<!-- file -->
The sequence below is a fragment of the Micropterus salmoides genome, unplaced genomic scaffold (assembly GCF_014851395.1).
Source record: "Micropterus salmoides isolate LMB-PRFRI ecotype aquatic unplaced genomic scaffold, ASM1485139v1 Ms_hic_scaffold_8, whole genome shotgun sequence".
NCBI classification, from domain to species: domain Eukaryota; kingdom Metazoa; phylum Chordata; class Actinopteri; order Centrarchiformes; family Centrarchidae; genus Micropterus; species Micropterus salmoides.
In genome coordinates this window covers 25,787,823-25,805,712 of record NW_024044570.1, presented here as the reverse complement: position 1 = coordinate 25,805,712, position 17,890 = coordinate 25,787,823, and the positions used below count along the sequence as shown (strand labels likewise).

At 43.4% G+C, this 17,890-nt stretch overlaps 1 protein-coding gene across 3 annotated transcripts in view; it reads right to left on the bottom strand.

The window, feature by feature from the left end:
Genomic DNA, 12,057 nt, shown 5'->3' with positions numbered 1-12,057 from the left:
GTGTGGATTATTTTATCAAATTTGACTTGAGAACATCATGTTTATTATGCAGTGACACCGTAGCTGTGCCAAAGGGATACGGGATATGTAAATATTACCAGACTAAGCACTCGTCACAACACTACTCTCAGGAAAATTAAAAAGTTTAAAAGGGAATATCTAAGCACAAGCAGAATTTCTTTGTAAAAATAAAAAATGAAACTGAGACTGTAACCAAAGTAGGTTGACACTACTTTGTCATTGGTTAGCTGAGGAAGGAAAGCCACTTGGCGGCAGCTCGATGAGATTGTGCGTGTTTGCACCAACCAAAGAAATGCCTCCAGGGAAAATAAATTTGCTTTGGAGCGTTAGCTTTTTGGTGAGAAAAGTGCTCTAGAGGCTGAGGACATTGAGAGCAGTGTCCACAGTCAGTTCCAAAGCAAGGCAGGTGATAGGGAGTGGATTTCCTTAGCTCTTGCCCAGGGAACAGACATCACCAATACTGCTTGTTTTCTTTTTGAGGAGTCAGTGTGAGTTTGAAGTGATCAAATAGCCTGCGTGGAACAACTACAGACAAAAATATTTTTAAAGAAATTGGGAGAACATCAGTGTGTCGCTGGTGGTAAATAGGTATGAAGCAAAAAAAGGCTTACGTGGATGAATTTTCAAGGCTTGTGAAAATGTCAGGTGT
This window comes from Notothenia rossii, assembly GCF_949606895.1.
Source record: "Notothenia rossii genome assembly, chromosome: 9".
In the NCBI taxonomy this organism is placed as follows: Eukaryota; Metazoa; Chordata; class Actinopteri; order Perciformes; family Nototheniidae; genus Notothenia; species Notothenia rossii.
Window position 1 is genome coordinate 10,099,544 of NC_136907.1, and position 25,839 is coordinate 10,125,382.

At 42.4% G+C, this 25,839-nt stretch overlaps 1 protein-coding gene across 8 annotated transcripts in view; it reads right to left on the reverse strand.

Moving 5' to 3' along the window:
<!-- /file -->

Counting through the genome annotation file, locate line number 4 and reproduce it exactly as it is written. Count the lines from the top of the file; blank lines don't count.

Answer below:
In genome coordinates this window covers 25,787,823-25,805,712 of record NW_024044570.1, presented here as the reverse complement: position 1 = coordinate 25,805,712, position 17,890 = coordinate 25,787,823, and the positions used below count along the sequence as shown (strand labels likewise).